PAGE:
Print Friendly, PDF & Email

WTO strikes global trade deals

Gs paper-3

Syllabus:  Effects of liberalisation on the economy (post-1991 changes), changes in industrial policy and their effects on industrial growth.

 

Context:

The World Trade Organization’s164 members (12th Ministerial Conference) in a historic step approved a series of trade agreements including commitments on fish, a partial waiver of intellectual property (IP) rights for COVID-19 vaccines, and pledges on health and food security.

Important Deals struck:

  • On Fisheries: prohibited certain forms of fisheries subsidies that contribute to overcapacity and overfishing, and eliminates subsidies that contribute to IUU-fishing recognizing that appropriate and effective special and differential treatment for developing country Members and least developed countries.
    • The accord to curb fishing subsidies is only the second multilateral agreement setting new global trading rules struck in the WTO’s 27-year history and is far more ambitious than the first, which was designed to cut red tape.
    • The fishing subsidies deal has the potential to reverse collapsing fish stocks
  • On partial IP waiver: Allowed the developing countries to produce and export Covid vaccines
  • Maintaining a moratorium on e-commerce tariffs: It is considered vital to allow the free flow of data worldwide.

India’s Leadership:

India has been able to secure a favourable outcome at the WTO after many years, despite a strong global campaign against Indian farmers and fishermen.

 

What were the concerns raised by India at WTO:

  • On issues of Fisheries and E-commerce: Revmoval of subsidies will hurt fishermen. So, India demanded to make extensive exceptions on a 20-year negotiation to cur harmful government fishery subsidies.

 

Current Affairs

 

 

India is seeking broad exemptions for its fishing industry, including a 25-year phase-in period and a 200-nautical-mile exclusion for its artisanal anglers.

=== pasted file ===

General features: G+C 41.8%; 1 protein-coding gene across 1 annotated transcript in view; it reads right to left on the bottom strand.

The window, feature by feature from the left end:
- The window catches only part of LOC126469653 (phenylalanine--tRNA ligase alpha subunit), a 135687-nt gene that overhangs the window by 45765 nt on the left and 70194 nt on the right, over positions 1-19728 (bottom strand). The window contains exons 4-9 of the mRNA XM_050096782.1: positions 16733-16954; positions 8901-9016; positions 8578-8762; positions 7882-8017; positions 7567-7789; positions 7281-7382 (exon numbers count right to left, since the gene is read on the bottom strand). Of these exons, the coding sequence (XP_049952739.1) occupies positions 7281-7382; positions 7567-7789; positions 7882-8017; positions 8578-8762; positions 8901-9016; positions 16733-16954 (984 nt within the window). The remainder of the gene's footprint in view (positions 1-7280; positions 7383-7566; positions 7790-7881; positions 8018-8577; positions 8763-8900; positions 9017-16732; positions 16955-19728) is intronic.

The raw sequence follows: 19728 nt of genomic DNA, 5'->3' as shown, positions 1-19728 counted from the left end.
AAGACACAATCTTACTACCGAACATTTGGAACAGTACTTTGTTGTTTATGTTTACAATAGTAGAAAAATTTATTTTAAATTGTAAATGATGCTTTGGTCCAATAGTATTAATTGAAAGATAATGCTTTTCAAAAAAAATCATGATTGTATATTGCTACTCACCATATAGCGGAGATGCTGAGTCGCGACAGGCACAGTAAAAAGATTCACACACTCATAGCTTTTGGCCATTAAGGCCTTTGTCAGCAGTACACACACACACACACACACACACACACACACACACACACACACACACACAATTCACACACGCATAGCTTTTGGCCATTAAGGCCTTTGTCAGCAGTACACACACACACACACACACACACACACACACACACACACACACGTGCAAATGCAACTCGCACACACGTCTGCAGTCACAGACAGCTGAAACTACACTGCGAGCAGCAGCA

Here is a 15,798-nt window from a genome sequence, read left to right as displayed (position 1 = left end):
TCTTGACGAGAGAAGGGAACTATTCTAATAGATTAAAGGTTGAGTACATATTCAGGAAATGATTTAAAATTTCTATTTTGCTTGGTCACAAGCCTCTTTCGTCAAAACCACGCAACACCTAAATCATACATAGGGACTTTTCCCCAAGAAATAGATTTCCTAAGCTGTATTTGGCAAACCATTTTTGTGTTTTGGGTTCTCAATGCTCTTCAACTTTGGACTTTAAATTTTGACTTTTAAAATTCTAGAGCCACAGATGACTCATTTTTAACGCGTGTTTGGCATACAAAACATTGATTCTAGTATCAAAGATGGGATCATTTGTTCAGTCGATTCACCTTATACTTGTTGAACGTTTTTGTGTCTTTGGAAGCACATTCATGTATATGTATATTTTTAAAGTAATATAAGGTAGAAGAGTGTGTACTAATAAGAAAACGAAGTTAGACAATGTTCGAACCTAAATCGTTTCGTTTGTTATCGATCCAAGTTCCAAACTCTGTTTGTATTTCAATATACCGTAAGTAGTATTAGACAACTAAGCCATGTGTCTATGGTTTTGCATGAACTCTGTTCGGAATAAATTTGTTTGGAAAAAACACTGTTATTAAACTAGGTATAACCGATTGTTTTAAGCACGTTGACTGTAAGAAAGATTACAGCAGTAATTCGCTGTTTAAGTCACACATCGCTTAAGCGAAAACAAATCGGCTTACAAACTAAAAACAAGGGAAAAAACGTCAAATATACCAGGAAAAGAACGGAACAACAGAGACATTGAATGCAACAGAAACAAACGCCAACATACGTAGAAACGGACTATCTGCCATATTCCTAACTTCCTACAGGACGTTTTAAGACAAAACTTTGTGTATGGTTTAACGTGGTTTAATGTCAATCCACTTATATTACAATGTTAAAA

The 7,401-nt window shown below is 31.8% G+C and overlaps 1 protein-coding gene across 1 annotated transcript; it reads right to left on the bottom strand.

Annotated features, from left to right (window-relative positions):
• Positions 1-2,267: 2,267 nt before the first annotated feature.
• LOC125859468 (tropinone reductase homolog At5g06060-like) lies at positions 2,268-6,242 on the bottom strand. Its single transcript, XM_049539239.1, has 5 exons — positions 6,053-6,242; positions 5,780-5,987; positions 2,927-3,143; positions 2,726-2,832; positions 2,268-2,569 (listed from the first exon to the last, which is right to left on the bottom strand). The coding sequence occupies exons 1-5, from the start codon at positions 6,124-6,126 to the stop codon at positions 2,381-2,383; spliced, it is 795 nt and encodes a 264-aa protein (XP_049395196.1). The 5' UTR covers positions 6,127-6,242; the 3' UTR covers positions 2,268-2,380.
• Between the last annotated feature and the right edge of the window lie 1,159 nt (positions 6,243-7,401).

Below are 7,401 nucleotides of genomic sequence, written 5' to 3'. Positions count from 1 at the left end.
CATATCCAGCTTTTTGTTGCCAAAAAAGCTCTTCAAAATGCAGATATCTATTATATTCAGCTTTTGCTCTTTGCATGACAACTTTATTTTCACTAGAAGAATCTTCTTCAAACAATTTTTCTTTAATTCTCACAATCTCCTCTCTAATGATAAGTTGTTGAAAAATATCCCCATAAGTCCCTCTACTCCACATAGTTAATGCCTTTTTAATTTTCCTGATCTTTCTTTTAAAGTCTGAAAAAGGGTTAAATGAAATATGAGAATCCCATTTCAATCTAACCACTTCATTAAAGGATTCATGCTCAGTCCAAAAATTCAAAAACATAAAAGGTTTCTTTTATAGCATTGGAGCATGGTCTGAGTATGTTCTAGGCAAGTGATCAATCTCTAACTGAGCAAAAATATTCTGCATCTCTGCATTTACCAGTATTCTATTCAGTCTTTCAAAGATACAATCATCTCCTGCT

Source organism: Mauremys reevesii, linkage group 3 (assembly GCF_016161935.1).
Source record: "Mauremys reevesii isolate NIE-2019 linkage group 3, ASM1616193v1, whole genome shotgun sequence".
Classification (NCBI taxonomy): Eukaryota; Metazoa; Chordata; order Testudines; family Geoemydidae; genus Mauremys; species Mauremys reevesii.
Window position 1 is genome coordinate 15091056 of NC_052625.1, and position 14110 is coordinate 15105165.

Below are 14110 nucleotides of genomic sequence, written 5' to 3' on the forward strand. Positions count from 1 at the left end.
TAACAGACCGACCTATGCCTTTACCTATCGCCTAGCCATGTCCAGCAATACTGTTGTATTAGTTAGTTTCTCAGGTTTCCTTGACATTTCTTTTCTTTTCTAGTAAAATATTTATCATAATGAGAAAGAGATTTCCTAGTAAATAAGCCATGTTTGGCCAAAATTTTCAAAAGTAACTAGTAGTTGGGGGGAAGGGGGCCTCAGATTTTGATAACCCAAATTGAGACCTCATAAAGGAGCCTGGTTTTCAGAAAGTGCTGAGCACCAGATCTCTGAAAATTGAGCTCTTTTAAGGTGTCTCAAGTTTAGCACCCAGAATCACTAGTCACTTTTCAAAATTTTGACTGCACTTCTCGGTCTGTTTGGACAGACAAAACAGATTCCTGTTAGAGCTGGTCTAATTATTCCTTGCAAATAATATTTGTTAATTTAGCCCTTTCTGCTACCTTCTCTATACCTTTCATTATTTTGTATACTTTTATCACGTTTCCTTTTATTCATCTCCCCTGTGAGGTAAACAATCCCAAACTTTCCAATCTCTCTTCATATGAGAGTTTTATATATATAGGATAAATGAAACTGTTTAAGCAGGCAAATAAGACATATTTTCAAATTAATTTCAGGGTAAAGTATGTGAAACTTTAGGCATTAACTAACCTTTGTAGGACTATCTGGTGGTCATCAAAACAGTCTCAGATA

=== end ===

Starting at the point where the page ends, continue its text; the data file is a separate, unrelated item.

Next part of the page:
• On E-commerce: India fears that new rules could provide the pretext for unfair mandatory market access to foreign companies. This will hurt the rapidly growing domestic e-commerce sector, which is still developing in India.
  • On Food: WTO should renegotiate subsidy rules for government-backed food purchasing programs aimed at feeding poor citizens in developing and poor countries.
    • India wants assurances that its public stock-holding program, which buys exclusively from the nation’s farmers and has exported in the past, cannot be challenged at the WTO as illegal.
  • On vaccines: India wants to waive IP rights for vaccines and extend the WTO ban on digital duties
  • Special and differential treatment (S&D) must continue, as such treatment has been a treaty-embedded and non-negotiable right for all developing members
  • Principles are sacrosanct: Ensure that multilateral rule-making processes are neither bypassed nor diluted. The principles of non-discrimination, predictability, transparency and most importantly, the tradition of decision-making by consensus need to remain sacrosanct.

 

Prelims Link

To know more about WTO: Click here

Mains link

Issues faced by WTO and suggested reforms: Click here

 

Practice Question:

Q. For India, though the multilateral trading system embodied by the WTO provides security and predictability. India has had a chequered relationship with the World Trade Organisation (WTO). Examine. Also, Suggest reforms that needs to be undertaken in the WTO. (250 words)

Source: World Trade Organization